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See also: émancipation


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1630, from French émancipation, from Latin ēmancipātiō. In the US, with reference to anti-slavery, abolitionism, first used in 1785 by Charles Godfrey Leland.[1]. In Britain, with reference to easing of restrictions on Catholics, in 19th century.


  • IPA(key): /ɪˌmæn.səˈpeɪ.ʃən/
  • (file)
  • Rhymes: -eɪʃən


emancipation (usually uncountable, plural emancipations)

  1. The act of setting free from the power of another, as from slavery, subjection, dependence, or controlling influence.
    • 1831, L[etitia] E[lizabeth] L[andon], chapter XX, in Romance and Reality. [], volume II, London: Henry Colburn and Richard Bentley, [], →OCLC, page 308:
      Ireland, last year, was to be paradise, if that Peri, emancipation, was but sent there; now it is a wretched, degraded, oppressed country, unless the Union be dissolved! What ever will it be the year after? So much for any certainty of right in this world!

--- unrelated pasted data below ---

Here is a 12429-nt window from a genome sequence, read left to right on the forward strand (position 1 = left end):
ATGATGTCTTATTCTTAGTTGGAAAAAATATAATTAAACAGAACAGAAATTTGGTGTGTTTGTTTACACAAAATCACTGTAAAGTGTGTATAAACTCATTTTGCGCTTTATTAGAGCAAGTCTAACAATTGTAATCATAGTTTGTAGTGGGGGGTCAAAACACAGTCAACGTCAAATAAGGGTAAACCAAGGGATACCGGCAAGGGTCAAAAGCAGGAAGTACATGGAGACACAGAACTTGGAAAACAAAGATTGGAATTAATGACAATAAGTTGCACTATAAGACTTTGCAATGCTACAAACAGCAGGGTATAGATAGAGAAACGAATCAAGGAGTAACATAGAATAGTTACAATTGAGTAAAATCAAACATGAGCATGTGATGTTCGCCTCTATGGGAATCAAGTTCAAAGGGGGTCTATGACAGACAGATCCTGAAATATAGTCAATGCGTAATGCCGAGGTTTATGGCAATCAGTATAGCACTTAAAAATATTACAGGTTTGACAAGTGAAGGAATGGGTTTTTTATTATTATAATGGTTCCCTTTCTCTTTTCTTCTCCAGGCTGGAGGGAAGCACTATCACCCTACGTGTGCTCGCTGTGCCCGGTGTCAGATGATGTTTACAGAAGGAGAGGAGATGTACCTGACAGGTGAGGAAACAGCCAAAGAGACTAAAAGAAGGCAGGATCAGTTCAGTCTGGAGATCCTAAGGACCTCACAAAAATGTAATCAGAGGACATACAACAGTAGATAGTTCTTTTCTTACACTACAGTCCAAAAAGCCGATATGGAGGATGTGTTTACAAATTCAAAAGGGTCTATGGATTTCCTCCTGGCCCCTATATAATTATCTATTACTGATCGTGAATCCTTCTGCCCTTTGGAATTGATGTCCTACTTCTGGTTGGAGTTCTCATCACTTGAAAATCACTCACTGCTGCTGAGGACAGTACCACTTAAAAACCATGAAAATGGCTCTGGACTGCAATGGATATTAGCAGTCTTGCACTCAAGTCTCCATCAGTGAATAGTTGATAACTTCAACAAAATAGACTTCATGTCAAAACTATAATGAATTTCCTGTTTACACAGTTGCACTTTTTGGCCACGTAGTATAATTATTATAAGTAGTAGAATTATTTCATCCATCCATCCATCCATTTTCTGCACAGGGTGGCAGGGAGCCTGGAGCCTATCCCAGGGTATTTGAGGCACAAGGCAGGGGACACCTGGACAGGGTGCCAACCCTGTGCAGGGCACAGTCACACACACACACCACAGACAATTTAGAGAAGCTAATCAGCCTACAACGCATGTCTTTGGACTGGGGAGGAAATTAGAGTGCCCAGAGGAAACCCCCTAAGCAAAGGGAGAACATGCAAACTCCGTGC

2. The state of being thus set free; liberation (used, for example, of slaves from bondage, of a person from prejudices, of the mind from superstition, of a nation from tyranny or subjugation).
    US President Abraham Lincoln was called the Great Emancipator after issuing the Emancipation Proclamation in 1863.


Related terms[edit]



  1. ^ Farrar, Stewart (1998). "Foreword". in Mario Pazzaglini. Aradia, or the Gospel of the Witches, A New Translation. Blaine, Washington: Phoenix Publishing, Inc.. pp. 13–21. →ISBN.



emancipation c

  1. emancipation


Declension of emancipation 
Singular Plural
Indefinite Definite Indefinite Definite
Nominative emancipation emancipationen emancipationer emancipationerna
Genitive emancipations emancipationens emancipationers emancipationernas